One fine Saturday, we headed a mere 10 minutes out of Seville with our pals, Bev, Bruce, and Ivan, to check out the village of Castilleja de Guzmán. It’s more or less a suburb of Seville, but feels like it’s its own little village nowhere near a major metropolitan center.
What we really came here for was to visit the now-defunct Colegio Mayor Santa María del Buen Aire. It was a school as recently as a few years ago. Before that, it was the palace of a count that overlooked endless rows of olive trees.
Its history is much longer than that – going back centuries – and I’m not entirely clear what it was, when it was, and to whom it was.
So then, we’re just going to focus on what I do know. After all, this isn’t a history paper and you’re not grading me, right? Right?!
Anyway, what’s cool about this place is that, even though it’s in disrepair and you can’t even go inside, it’s still an impressive sight, mostly because of its pretty lil’ gardens.
You might not know this guy, but Jean-Claude Nicholas Forestier was a well-known landscape artist back in the day. Been to Paris? He did all the gardens below the Eiffel Tower. Skills, amiright? He’s also responsible for the Parque de María Luisa here in Seville, which is the massive wooded and landscaped area next to the Plaza de España.
So apparently, the count here in Castilleja de Guzmán thought he’d get this guy to do his gardens. It’s a wonder that he supposedly ran out of money.
We had a little private tour throughout the area, with a guide from the city as this whole thing was donated to the University of Seville back in the day.
I wish I had better pictures, but I don’t. When you’re in a very wooded park in the middle of a sunny day, the light creates havoc and mayhem with below-average camera skills. Ah well!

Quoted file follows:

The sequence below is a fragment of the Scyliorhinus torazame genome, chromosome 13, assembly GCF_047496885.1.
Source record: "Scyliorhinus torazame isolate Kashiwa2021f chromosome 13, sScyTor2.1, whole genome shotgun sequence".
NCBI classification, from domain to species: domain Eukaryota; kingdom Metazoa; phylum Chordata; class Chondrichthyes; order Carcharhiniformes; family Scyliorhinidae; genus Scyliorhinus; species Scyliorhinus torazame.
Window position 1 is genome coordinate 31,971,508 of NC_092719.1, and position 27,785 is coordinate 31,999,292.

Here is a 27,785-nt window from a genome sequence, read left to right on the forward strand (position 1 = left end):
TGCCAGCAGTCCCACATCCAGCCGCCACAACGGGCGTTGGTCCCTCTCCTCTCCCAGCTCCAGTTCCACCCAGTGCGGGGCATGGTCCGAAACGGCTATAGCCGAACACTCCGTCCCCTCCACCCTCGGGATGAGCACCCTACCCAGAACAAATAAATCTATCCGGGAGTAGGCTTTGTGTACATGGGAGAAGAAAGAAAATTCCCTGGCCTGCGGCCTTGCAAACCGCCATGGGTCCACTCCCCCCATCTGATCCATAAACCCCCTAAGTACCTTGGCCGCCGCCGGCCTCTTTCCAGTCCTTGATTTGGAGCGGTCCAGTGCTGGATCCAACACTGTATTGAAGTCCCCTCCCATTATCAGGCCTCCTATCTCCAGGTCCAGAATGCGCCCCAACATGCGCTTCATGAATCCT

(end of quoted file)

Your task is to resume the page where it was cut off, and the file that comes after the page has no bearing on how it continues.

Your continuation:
I really like how, at the edge of the park, you can look over the rolling hills outside of town – much of which is a protected area these days – and imagine that you’re back in the old days, looking out of your fancy gardens and into the world.
It really doesn’t feel like you’re in the suburbs if you ignore the buildings that are just beyond the nature.
Unfortunately, a few loose screws decided they’d sneak into the gardens the week before we were there, getting their vandalism on and knocking over a bunch of pottery in the park. Thanks, jerks!
It’ll probably either never be fixed or not be fixed for ages, since the university doesn’t really spend money or time out there.
Anyway, it was a nice couple of hours, walking around the park, even if it doesn’t get as much love as it should these days. It was a nice respite from the city, to come and walk around a place we previously knew nothing about.
Afterwards, we headed around the corner and dined and drank outside at a very good restaurant called Momentos.
This guy was eyeing us the whole time as well. He was huge, and possibly thinking about robbing us of our lunch. Not sure, but he was nice enough to pose for Ang’s photos.
While it was sad to see so much of the great space at the palace and gardens in disrepair, and it felt more than a little neglected, it was still a good, mildly learned, and relaxing day in the burbs with friends. Right on!
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Have you ever been to Castilleja de Guzmán? If so, what’d you think? If not, what say ye? Let us know your thoughts in the comments!